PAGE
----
Springtime in Seaview/Dirty Joe

Joe Bradley harvesting hay off Corn Hill Lane.

About this time of the year (April) my Dad would start thinking about gardening. He would drive in the four stakes that marked the plot. On a Sunday morning before noon, he would pile me in his old Chevy and off to Cornhill Lane.

As we approached a turn in the road, he would pull off to the side and stop. We’d get out and go down a cart path to what looked a one-room shack near the edge of the North River Marsh. Across from the shack was a shed that housed a horse. Around both buildings were horse-drawn implements — a cutter bar, a hay rake, a harrow, and all sorts of wagons in all sorts of condition.

My Dad would knock on the door and in a few seconds a man would appear, dressed in long johns that appeared to have never been washed! This was Dirty Joe — Joe Bradly. Joe plowed gardens, and did other farm chores, so my Dad would arrange a time to have him plow our garden. As they made plans, I would climb aboard anything that had a seat and imagine I was driving it. Joe would holler over to me, “Sonny, you be careful on that. You might git hurt.” I would reply, ”OK!” Joe had a different accent than I had heard before.

A week before Memorial Day, ‘Dirty Joe’ would show up about 7 AM aboard his wagon, with a plow and harrow tied down. The noises would wake me, and I would rush to get dressed and out to watch him unload. He would block the wagon wheels, then unhitch his horse, tie a chain onto the plow, hook it to his horse, and drag it down the ramps.

The harrow was a different story — it could roll down out of control. He would drag it to the top of the ramp, tie a rope to it, then wrap the rope to a stake up front, give the harrow a tug, and it came rolling down the ramp as he slacked the rope. These tricks amazed this young kid!

By now my Mom would be out with coffee and a muffin for Joe, milk and a muffin for me. I would sit in the wagon seat and Joe would eat off the tailgate. I have no idea what we talked about — mostly my questions about the wagon stuff, I think.

He would hook up the plow, let it lie on its side, then signal his horse with a “click-click” with his tongue and cheek, and off the horse would go to the plot. Once there, he would lift the plow, point it into the soil, ”click-click” and off the horse would go. It was so amazing to see that soil turn. My Dad would say, ”with just one horse power.”

After Joe finished plowing our garden, he would drag the plow over to the next neighbor to be plowed. At noon Joe would come back to feed and water his horse. I was the water boy. The horse could suck up about half the bucket a time. Remember, I was just a small kid, and dragging a full bucket was a chore. A canvas feed bucket was hooked over the horse’s mouth and he would chomp away.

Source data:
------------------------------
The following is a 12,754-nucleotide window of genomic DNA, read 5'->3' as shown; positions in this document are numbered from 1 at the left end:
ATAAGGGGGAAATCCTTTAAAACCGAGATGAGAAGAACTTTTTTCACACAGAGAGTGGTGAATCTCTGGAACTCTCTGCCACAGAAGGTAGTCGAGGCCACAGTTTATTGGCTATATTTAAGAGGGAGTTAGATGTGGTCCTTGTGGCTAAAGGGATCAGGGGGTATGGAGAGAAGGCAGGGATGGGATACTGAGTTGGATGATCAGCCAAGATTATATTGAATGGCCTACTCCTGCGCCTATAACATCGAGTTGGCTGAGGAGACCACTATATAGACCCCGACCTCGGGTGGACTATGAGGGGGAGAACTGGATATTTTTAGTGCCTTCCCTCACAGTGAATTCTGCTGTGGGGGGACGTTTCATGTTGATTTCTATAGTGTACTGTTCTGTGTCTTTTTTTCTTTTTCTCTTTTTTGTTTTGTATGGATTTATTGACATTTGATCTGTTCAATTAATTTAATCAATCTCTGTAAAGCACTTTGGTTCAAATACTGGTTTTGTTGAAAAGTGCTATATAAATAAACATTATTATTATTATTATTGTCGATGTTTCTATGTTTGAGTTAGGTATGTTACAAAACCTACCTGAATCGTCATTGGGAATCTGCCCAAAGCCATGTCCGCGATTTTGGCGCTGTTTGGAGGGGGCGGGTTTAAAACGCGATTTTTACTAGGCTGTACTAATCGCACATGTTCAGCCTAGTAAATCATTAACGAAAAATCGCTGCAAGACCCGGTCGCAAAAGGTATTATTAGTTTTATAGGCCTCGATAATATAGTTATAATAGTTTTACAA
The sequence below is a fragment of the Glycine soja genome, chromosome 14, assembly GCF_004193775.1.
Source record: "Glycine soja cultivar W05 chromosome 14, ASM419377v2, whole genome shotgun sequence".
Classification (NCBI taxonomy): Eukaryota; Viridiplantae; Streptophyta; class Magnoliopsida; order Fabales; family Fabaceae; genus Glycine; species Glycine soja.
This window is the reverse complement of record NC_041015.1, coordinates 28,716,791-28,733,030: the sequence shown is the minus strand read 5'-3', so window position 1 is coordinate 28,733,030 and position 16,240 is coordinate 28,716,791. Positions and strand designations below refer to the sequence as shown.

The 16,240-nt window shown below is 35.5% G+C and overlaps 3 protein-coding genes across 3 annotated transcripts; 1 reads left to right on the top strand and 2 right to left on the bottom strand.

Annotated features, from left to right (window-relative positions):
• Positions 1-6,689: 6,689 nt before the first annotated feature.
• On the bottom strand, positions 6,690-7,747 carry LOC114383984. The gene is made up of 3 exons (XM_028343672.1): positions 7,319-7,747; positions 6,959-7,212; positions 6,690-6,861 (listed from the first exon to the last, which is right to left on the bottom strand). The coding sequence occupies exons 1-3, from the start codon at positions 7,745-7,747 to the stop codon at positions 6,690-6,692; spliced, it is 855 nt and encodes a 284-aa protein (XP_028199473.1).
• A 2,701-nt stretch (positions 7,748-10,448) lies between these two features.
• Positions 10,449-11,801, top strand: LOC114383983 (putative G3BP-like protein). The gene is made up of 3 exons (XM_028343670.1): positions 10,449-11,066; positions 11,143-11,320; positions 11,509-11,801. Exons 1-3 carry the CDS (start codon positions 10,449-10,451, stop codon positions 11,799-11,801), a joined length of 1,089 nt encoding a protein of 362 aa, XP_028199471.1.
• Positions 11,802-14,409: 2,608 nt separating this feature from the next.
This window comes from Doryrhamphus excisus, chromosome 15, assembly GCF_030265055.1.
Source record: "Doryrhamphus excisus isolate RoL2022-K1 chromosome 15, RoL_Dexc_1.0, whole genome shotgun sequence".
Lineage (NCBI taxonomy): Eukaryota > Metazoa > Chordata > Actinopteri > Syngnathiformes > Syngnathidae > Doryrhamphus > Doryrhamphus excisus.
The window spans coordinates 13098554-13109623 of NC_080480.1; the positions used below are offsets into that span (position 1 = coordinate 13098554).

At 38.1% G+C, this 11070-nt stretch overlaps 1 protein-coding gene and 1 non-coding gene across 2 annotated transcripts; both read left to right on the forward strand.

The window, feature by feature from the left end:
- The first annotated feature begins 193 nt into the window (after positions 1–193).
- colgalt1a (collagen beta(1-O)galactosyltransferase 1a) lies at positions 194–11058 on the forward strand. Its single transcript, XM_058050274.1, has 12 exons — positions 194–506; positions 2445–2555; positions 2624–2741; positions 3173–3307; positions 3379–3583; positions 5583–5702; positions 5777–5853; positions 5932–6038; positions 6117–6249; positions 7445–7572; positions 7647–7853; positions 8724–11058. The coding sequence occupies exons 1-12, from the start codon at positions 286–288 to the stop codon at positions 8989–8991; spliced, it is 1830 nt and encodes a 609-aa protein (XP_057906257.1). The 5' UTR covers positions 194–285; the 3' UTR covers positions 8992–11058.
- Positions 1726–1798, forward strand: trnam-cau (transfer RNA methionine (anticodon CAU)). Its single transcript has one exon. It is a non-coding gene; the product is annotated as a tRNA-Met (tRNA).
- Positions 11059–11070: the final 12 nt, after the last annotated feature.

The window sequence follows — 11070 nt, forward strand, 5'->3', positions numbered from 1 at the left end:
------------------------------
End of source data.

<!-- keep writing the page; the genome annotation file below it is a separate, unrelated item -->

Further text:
My Mom would come out with sandwiches and tea for Joe, milk for me – I on the wagon seat and Joe on the tailgate. Joe had a brown bag but never opened it. The bag looked as it had been used a hundred times. My Mom always topped off lunch with dessert — cookies, brownies, or a piece of pie. Joe would finish off anything left.

Now ”Dirty Joe” would climb onto the wagon, lie down on a rug, cover himself with a robe, and take a nap. His horse stood by waiting.

Next came the harrow — down the rows then up, then across until smooth. All for four dollars!

At about 4 PM, Joe would return to his wagon, arrange his implements, and get permission to leave them overnight (I loved that). Then he would take off the harness, put it in the wagon, mount the horse from the wagon, and off to Cornhill Lane from Seaview.

The story I heard is that he came from a well-to-do-family and graduated from Harvard. He had a Boston accent, a quick smile, and a mouthful of gold teeth. He was very polite, very well spoken, and my Mom once said, ”He had a twinkle in his eye!” He was always dressed in black trousers with suspenders, black jacket, not very white shirt, black shoes and a black hat. Is there anyone out there that remembers ‘Dirty Joe?”

by Ray Freden
Originally published in the Marshfield Mariner, May 19, 2010

Up-date 1/2020.

Bradley, Joseph H (1878-1952) – Marshfield Farmer 1935-1952 on Cornhill Avenue.

The 1940 Census for Marshfield shows that Joseph H. Bradley was a sixty-three years old, single male, who was born in New York, renting a farm on Cornhill Avenue on which he conducted his own farming business. He was the second to the youngest child and second son of Michael & Jane Bradley of New York City, New York, who immigrated from Ireland to the US. His siblings were George (b. 1867), Mary (b.1868), Kate (b.1875) and Elizabeth (b.1879). What could have brought him out here to take up farming in Marshfield?

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